Independent 18th Oct 2012 more >>
Morgan Sindall has landed the £1.1bn contract to deliver a series of major infrastructure works at the Sellafield nuclear site, beating off competition from Balfour Beatty. The contractor, in a joint venture with engineer Arup, was chosen as the preferred delivery partner for the Infrastructure Strategic Alliance contract, worth up to £1.1bn over a maximum of 15 years, which is part of Sellafield’s long-term programme of strategic investment. As Building revealed this month, , Morgan Sindall was in competition with Balfour Beatty for the job, which will see the winning contractor charged with managing and delivering a series of infrastructure projects and emergent work, ranging from £1m to £50m and providing a range of essential services at the Sellafield nuclear site.
Building 12th Oct 2012 more >>
ACADEMICS and members of industry attended an event at Sheffield University to discuss methods of dealing with the UK’s radioactive waste. The event was attended by representatives from the National Nuclear Laboratory, the Sellafield nuclear plant and the Atomic Weapons Establishment. The conference centred on developing new ideas for the storage of nuclear waste and the possible corrosion of current storage methods.
Sheffield Star 19th Oct 2012 more >>
French state-owned utility only has six weeks left to ensure its troubled fleet of nuclear power reactors is capable of producing enough electricity to cope with winter demand, the French power grid’s head said on Wednesday. Around a third of EDF’s 58 nuclear reactors — which are on average 26 years old — have been offline since April due to a maintenance, problems restarting some of the ageing reactors and unexpected outages. This has led to questions over the energy company’s ability to adequately supply its customers in time this winter with supply already been hit by hitches at French and Belgium reactors.
Reuters 18th Oct 2012 more >>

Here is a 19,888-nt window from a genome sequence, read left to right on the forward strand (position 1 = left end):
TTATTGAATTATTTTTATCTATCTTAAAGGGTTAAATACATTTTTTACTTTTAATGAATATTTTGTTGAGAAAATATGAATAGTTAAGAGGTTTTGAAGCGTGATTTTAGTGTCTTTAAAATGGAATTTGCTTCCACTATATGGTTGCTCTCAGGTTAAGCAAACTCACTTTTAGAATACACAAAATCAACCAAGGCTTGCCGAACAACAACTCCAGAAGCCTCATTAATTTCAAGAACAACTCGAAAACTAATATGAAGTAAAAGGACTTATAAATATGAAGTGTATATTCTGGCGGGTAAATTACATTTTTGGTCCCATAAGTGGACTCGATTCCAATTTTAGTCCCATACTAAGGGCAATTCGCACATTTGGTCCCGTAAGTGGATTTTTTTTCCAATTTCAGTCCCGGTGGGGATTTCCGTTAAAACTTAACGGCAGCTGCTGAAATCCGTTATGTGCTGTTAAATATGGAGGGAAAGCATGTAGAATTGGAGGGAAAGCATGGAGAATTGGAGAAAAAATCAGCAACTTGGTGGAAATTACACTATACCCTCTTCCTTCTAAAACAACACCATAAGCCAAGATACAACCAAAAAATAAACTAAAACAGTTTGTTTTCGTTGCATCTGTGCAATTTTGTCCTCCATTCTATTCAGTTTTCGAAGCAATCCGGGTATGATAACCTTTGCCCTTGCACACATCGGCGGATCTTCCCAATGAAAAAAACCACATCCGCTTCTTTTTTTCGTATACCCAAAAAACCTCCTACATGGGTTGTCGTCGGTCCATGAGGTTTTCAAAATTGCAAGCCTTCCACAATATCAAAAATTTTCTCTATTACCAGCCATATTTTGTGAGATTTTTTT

Voicing their opposition to atomic power as a source of energy, anti-nuclear activists in Britain have expressed their solidarity with the protests against the nuclear power plants at Kudankulam in India and Hinkley Point in the UK. The activists, including doctors and academics, held a meeting at the House of Commons here last night and expressed their concern about the present situation in Kudankulam. The meeting was hosted by MP Caroline Lucas and organised jointly by the Campaign for Nuclear Disarmament and South Asia Solidarity Group.
Outlook India 19th Oct 2012 more >>
Fukushima Crisis Update 16th to 18th Oct 2012.
Greenpeace 19th Oct 2012 more >>
An un-redacted version of a recently released Nuclear Regulatory Commission report highlights the threat that flooding poses to nuclear power plants located near large dams — and suggests that the NRC has misled the public for years about the severity of the threat, according to engineers and nuclear safety advocates. “The redacted information shows that the NRC is lying to the American public about the safety of U.S. reactors,” said David Lochbaum, a nuclear engineer and safety advocate with the Union of Concerned Scientists.
Huffington Post 19th Oct 2012 more >>
Saudi Arabia, the world’s biggest oil producer, has plans to become 100% powered by renewable and low-carbon forms of energy, according to an influential member of the royal family. But the process is likely to take decades, and some observers are sceptical as to whether it is any more than window-dressing. Prince Turki Al Faisal Al Saud, founder of the King Faisal Foundation and one of the state’s top spokesmen, told the Global Economic Symposium in Brazil that he hoped the kingdom might be powered entirely by low-carbon energy within his lifetime – he is 67 – but that he thought it was likely to take longer. However, he insisted Saudi was moving ahead with investment in renewable energy, nuclear power and other alternatives t o fossil fuels and that it could use its vast oil reserves for other goods, such as plastics and polymers.
Guardian 19th Oct 2012 more >>